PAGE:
June 1st: Losing Our Heads Over Things

Comedy only works when it is funny. This week, Kathy Griffin was not funny when she posted a photo of herself holding a prop that looked like Donald Trump’s severed head. It was over the top, it was crude, and it wasn’t the kind of thing we should be joking about in a country that has an evil streak of violence that we can’t seem to overcome.

She was swiftly fired by CNN, she apologized profusely, and she will, no doubt, go through a period of banishment from the spotlight. She is not the first person to do something stupid and wind up with a scandal, and she most certainly won’t be the last.

Kathy Griffin was wrong. She was thoughtless, she was over the top, and she did something that should have been comedy but instead was uncomfortable and offensive. The response by Donald Trump, though, was what caught my attention.

In a tweet to the public, as he likes to do, Trump said “Kathy Griffin should be ashamed of herself. My children, especially my 11 year old son, Barron, are having a hard time with this. Sick!”

Now, he’s absolutely right. Kathy Griffin should be, and seems to be ashamed. And he’s also right: No child should be made fearful of their father’s safety and well-being in a terrible joke. But here’s where we run into a problem. Donald Trump attempted to spur up compassion for him and his family by claiming to be a victim, a poor soul who hasn’t done anything to deserve this.

Let’s shift that thinking for a moment. How does the President think an 11 year old with a parent with a pre-existing condition feel when Trump ensures that they will not be covered by insurance? How does the President think a transgender 11 year old feels when told that they have no place to use the bathroom in their school? How does the President think an 11 year old feels when the government puts forth legislation that makes it easier for people to get guns to bring to school, rather than harder for people to get guns? How does the President think an 11 year old child of immigrants feels knowing that their president considers them to be the enemy?

The argument that we should do anything with consideration for how this may affect those around Trump is no longer on the table. It is no longer viable to ask for compassion from the general public when it has been made perfectly clear that no compassion will be returned in exchange. If anything, Trump is now getting the chance to experience the kinds of questions and nightmares that parents all across the country have to quell every day. And not all problems are as easy to explain away as a comedian with an ill-considered joke.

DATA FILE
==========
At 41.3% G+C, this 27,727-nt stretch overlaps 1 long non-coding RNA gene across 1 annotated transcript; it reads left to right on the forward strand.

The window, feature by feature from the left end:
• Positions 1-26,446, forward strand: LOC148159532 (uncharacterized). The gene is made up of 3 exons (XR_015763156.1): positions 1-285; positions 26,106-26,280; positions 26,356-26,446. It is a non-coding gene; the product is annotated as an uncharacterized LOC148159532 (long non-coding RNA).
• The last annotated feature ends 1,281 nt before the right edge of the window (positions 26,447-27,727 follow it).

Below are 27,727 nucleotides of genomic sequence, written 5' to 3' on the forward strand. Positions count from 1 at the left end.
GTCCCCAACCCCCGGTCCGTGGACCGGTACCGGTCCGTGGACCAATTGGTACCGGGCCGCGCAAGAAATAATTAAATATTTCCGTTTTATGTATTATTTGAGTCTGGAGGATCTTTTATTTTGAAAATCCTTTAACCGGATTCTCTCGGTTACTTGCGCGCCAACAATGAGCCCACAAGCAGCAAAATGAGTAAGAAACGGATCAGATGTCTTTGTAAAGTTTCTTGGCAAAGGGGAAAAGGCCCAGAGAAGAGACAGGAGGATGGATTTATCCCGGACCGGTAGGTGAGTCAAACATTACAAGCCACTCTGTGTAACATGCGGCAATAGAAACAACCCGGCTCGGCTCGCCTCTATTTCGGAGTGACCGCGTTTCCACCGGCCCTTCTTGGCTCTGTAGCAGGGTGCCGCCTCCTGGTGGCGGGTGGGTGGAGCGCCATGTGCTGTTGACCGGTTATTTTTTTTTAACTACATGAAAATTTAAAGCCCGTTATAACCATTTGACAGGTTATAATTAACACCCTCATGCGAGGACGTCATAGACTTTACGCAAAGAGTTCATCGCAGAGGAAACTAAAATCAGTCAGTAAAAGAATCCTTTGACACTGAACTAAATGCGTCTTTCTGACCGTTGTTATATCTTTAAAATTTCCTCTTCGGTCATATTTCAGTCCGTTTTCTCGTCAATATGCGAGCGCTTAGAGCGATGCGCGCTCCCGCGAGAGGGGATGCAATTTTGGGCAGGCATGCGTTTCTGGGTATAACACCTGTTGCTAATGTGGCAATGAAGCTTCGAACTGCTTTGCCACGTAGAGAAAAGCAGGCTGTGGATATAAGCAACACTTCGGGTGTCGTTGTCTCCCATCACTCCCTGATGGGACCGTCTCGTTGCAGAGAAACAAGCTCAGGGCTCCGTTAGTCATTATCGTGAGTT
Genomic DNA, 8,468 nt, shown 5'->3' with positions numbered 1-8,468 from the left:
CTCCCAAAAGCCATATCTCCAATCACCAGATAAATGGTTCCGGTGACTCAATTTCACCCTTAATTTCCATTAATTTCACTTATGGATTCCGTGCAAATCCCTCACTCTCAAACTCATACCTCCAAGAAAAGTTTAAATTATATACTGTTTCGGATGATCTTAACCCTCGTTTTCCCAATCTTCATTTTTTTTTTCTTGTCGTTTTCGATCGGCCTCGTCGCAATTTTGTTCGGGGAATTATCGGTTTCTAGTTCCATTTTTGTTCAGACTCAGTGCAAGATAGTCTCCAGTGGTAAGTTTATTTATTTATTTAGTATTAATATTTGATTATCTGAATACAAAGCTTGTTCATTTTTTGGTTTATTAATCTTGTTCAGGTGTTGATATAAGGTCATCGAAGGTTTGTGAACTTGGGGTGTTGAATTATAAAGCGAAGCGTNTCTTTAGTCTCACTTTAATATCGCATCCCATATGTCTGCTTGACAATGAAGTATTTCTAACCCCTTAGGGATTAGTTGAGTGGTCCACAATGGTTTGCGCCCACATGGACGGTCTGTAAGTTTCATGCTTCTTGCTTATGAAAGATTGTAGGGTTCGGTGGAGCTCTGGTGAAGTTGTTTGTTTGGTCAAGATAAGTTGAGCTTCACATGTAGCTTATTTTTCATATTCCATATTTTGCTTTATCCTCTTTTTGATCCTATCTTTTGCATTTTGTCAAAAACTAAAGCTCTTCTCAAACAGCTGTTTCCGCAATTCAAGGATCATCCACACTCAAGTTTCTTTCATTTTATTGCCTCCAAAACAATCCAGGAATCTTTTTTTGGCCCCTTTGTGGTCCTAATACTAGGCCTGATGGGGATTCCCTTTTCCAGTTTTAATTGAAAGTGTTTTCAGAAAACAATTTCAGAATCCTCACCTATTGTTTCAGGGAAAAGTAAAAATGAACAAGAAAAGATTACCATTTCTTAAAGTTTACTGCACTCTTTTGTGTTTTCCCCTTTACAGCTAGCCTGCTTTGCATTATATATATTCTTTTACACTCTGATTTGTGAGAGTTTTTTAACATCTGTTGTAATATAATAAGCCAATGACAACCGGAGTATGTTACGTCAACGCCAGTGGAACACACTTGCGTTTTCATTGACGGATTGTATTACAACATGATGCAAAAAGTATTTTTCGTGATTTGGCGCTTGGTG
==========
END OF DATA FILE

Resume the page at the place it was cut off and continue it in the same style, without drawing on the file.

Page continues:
Kathy Griffin did something that was disrespectful and inappropriate. She is being punished for it, and things will soon return to normal. But, we need to remind the President that while he absolutely shouldn’t be experiencing these kinds of things as a human being, he cannot cry unfair play simply because he now has to explain away the actions of an ignorant person who made the world seem scary. American parents have been having to do that for months already. Welcome to the Trump America, Mr. President.


January 19th: An Uneducated Educator

In recent months, Americans have been obsessed with identifying the problems of our country. Financial challenges, social conflicts, and political clashes clamor for attention, replaced immediately by another problem, one after another.Solutions, on the other hand, are fewer and farther between. It often feels that the challenges are so complicated and interwoven that it will take decades to fully revitalize. How are we ever going to figure out the fine balance of cuts and stimulus to various projects and programs in order to help most or all Americans?

I have always believed that education is the best place to start. We may not be able to fix all of the world’s problems quickly, which means it is up to the future generations to be prepared to learn and, then, work for the betterment of society. Thus, if we want a strong future for all Americans, we need to invest in the future through ensuring all Americans get the chance to learn in schools that will educate and train them for their place in American society.

That all being said, you would think the Secretary of Education would be a highly educated, highly qualified individual. You would be wrong. Trump’s pick, Betsy DeVos, has a bachelor’s degree in Business Administration and Political Science. She had precious little experience in the administration of school systems or loan structures.

What DeVos does have are strong beliefs regarding the opening of the education system to a free market, essentially creating an educational industry, which would hope that competition and choice would force all schools to remain “competitive” in a market of options. This makes sound business sense for many in certain class brackets, but leaves huge swaths of the population in low-income and impoverished areas susceptible to being forgotten by the system.